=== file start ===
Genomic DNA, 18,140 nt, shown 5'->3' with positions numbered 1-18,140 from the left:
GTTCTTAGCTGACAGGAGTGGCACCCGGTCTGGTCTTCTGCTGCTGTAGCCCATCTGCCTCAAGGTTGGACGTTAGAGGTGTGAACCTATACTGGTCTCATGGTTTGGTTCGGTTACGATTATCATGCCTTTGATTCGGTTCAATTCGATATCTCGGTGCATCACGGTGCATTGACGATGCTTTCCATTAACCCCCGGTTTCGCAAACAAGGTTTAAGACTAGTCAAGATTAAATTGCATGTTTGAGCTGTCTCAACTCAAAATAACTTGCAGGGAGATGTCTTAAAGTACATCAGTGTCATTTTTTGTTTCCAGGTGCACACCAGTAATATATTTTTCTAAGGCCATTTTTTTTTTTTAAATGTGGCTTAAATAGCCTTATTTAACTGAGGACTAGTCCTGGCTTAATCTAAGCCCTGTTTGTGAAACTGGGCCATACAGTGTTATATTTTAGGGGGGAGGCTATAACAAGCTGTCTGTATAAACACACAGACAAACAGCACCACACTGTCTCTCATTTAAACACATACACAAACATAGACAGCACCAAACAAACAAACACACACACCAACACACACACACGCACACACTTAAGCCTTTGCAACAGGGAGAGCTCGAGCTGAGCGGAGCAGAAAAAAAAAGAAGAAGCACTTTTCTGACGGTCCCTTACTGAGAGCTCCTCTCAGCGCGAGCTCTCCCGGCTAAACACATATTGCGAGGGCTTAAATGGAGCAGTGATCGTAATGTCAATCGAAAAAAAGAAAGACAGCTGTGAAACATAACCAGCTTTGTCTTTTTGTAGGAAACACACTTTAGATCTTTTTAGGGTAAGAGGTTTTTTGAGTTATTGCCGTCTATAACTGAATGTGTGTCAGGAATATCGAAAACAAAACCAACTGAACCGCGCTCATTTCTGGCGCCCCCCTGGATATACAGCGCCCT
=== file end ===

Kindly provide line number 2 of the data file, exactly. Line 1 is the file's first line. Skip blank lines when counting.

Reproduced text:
GTTCTTAGCTGACAGGAGTGGCACCCGGTCTGGTCTTCTGCTGCTGTAGCCCATCTGCCTCAAGGTTGGACGTTAGAGGTGTGAACCTATACTGGTCTCATGGTTTGGTTCGGTTACGATTATCATGCCTTTGATTCGGTTCAATTCGATATCTCGGTGCATCACGGTGCATTGACGATGCTTTCCATTAACCCCCGGTTTCGCAAACAAGGTTTAAGACTAGTCAAGATTAAATTGCATGTTTGAGCTGTCTCAACTCAAAATAACTTGCAGGGAGATGTCTTAAAGTACATCAGTGTCATTTTTTGTTTCCAGGTGCACACCAGTAATATATTTTTCTAAGGCCATTTTTTTTTTTTAAATGTGGCTTAAATAGCCTTATTTAACTGAGGACTAGTCCTGGCTTAATCTAAGCCCTGTTTGTGAAACTGGGCCATACAGTGTTATATTTTAGGGGGGAGGCTATAACAAGCTGTCTGTATAAACACACAGACAAACAGCACCACACTGTCTCTCATTTAAACACATACACAAACATAGACAGCACCAAACAAACAAACACACACACCAACACACACACACGCACACACTTAAGCCTTTGCAACAGGGAGAGCTCGAGCTGAGCGGAGCAGAAAAAAAAAGAAGAAGCACTTTTCTGACGGTCCCTTACTGAGAGCTCCTCTCAGCGCGAGCTCTCCCGGCTAAACACATATTGCGAGGGCTTAAATGGAGCAGTGATCGTAATGTCAATCGAAAAAAAGAAAGACAGCTGTGAAACATAACCAGCTTTGTCTTTTTGTAGGAAACACACTTTAGATCTTTTTAGGGTAAGAGGTTTTTTGAGTTATTGCCGTCTATAACTGAATGTGTGTCAGGAATATCGAAAACAAAACCAACTGAACCGCGCTCATTTCTGGCGCCCCCCTGGATATACAGCGCCCT